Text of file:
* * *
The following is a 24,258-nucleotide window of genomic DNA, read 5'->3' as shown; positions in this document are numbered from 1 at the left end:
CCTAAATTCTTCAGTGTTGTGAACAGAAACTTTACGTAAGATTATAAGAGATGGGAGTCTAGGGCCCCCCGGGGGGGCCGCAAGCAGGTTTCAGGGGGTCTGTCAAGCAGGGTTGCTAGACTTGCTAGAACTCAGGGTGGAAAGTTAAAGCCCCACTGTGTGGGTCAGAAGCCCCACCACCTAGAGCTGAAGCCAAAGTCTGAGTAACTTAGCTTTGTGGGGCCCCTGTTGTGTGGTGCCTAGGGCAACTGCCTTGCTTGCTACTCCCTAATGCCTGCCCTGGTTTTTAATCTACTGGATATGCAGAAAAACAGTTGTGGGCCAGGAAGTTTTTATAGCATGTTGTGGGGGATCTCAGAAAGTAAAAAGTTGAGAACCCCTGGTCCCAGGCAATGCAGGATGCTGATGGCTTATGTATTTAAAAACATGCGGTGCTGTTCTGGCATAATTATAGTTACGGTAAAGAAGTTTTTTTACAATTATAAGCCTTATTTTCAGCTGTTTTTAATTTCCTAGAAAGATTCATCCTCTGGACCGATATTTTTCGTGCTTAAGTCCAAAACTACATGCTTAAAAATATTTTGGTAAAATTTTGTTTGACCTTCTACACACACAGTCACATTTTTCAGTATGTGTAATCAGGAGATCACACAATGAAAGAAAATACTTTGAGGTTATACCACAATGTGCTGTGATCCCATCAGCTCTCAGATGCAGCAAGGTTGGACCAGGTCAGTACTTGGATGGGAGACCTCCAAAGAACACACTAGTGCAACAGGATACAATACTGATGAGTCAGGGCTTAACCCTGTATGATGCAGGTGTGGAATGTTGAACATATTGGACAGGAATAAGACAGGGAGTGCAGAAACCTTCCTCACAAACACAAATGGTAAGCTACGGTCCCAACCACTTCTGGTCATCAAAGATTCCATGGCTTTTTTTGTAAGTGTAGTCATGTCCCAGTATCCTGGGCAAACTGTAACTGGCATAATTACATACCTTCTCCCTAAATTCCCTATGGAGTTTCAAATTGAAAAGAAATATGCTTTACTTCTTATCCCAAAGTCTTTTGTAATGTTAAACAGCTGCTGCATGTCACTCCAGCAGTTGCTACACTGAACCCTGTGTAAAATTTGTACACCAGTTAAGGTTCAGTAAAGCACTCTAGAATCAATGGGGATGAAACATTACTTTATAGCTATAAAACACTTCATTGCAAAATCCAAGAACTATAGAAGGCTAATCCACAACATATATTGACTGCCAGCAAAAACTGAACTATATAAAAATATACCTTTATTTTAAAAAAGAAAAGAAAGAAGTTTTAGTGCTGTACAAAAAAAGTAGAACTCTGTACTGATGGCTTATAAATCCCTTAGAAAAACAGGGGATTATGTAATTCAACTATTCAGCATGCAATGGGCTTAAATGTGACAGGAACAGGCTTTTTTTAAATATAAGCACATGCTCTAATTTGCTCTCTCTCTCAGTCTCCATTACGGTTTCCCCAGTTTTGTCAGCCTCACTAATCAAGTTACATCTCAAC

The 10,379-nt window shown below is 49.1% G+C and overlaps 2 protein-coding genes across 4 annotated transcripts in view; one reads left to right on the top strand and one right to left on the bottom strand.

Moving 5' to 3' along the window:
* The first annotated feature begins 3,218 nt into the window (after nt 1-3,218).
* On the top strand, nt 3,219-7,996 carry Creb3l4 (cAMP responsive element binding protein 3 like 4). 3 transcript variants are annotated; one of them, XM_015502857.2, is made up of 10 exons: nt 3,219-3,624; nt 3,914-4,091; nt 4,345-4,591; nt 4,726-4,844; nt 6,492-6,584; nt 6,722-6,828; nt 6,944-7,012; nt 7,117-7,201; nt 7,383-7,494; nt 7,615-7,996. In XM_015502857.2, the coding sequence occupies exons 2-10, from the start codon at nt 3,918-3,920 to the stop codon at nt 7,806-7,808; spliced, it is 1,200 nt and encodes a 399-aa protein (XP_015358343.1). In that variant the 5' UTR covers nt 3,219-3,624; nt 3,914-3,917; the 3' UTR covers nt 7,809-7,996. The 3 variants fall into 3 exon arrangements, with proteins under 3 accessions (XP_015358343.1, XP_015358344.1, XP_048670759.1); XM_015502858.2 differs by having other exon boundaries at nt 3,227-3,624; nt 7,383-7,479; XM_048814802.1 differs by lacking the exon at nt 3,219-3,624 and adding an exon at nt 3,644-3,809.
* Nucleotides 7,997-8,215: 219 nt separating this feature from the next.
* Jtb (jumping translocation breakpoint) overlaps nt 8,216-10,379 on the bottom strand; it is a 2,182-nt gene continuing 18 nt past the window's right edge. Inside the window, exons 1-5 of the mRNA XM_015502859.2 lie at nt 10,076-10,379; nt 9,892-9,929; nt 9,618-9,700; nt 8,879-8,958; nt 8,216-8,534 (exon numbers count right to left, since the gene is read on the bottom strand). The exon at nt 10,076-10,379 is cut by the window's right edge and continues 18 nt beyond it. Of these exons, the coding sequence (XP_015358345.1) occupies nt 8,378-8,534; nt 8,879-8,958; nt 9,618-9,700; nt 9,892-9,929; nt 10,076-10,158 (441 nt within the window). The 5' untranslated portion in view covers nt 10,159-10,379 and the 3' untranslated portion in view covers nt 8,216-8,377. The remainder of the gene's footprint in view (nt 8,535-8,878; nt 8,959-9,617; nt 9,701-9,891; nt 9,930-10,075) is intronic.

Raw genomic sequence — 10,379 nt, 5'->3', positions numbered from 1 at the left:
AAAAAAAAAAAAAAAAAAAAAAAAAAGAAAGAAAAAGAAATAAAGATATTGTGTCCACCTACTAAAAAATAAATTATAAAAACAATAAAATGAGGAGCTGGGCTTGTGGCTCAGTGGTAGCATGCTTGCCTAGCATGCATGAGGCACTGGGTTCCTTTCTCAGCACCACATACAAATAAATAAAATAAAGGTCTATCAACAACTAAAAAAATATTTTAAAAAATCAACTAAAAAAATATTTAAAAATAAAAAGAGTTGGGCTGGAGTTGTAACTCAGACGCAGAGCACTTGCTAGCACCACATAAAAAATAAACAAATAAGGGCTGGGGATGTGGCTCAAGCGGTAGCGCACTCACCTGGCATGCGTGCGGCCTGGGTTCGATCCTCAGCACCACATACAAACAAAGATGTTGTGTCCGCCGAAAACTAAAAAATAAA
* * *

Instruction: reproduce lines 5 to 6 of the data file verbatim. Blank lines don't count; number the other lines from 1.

* The first annotated feature begins 3,218 nt into the window (after nt 1-3,218).
* On the top strand, nt 3,219-7,996 carry Creb3l4 (cAMP responsive element binding protein 3 like 4). 3 transcript variants are annotated; one of them, XM_015502857.2, is made up of 10 exons: nt 3,219-3,624; nt 3,914-4,091; nt 4,345-4,591; nt 4,726-4,844; nt 6,492-6,584; nt 6,722-6,828; nt 6,944-7,012; nt 7,117-7,201; nt 7,383-7,494; nt 7,615-7,996. In XM_015502857.2, the coding sequence occupies exons 2-10, from the start codon at nt 3,918-3,920 to the stop codon at nt 7,806-7,808; spliced, it is 1,200 nt and encodes a 399-aa protein (XP_015358343.1). In that variant the 5' UTR covers nt 3,219-3,624; nt 3,914-3,917; the 3' UTR covers nt 7,809-7,996. The 3 variants fall into 3 exon arrangements, with proteins under 3 accessions (XP_015358343.1, XP_015358344.1, XP_048670759.1); XM_015502858.2 differs by having other exon boundaries at nt 3,227-3,624; nt 7,383-7,479; XM_048814802.1 differs by lacking the exon at nt 3,219-3,624 and adding an exon at nt 3,644-3,809.